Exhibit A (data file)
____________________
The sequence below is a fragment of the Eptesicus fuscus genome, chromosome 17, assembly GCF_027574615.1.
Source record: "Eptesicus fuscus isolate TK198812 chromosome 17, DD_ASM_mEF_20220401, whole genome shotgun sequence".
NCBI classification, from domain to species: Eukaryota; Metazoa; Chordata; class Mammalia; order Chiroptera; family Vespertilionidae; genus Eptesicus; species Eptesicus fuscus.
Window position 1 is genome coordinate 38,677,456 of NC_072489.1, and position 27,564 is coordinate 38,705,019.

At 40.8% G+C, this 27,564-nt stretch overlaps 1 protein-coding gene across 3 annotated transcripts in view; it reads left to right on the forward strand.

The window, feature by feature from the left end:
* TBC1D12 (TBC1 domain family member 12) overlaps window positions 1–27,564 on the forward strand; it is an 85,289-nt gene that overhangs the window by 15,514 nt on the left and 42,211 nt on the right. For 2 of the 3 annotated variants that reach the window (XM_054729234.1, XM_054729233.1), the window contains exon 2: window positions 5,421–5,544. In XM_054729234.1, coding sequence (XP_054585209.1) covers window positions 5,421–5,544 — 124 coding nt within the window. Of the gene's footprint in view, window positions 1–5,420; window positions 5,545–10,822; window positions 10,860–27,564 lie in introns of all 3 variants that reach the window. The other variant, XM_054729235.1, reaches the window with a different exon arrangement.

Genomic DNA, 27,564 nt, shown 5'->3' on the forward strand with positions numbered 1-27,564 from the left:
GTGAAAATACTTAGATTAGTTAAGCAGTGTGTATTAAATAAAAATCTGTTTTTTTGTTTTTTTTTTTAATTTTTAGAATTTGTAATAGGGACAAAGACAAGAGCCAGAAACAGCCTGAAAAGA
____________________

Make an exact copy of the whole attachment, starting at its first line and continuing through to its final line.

The sequence below is a fragment of the Eptesicus fuscus genome, chromosome 17, assembly GCF_027574615.1.
Source record: "Eptesicus fuscus isolate TK198812 chromosome 17, DD_ASM_mEF_20220401, whole genome shotgun sequence".
NCBI classification, from domain to species: Eukaryota; Metazoa; Chordata; class Mammalia; order Chiroptera; family Vespertilionidae; genus Eptesicus; species Eptesicus fuscus.
Window position 1 is genome coordinate 38,677,456 of NC_072489.1, and position 27,564 is coordinate 38,705,019.

At 40.8% G+C, this 27,564-nt stretch overlaps 1 protein-coding gene across 3 annotated transcripts in view; it reads left to right on the forward strand.

The window, feature by feature from the left end:
* TBC1D12 (TBC1 domain family member 12) overlaps window positions 1–27,564 on the forward strand; it is an 85,289-nt gene that overhangs the window by 15,514 nt on the left and 42,211 nt on the right. For 2 of the 3 annotated variants that reach the window (XM_054729234.1, XM_054729233.1), the window contains exon 2: window positions 5,421–5,544. In XM_054729234.1, coding sequence (XP_054585209.1) covers window positions 5,421–5,544 — 124 coding nt within the window. Of the gene's footprint in view, window positions 1–5,420; window positions 5,545–10,822; window positions 10,860–27,564 lie in introns of all 3 variants that reach the window. The other variant, XM_054729235.1, reaches the window with a different exon arrangement.

Genomic DNA, 27,564 nt, shown 5'->3' on the forward strand with positions numbered 1-27,564 from the left:
GTGAAAATACTTAGATTAGTTAAGCAGTGTGTATTAAATAAAAATCTGTTTTTTTGTTTTTTTTTTTAATTTTTAGAATTTGTAATAGGGACAAAGACAAGAGCCAGAAACAGCCTGAAAAGA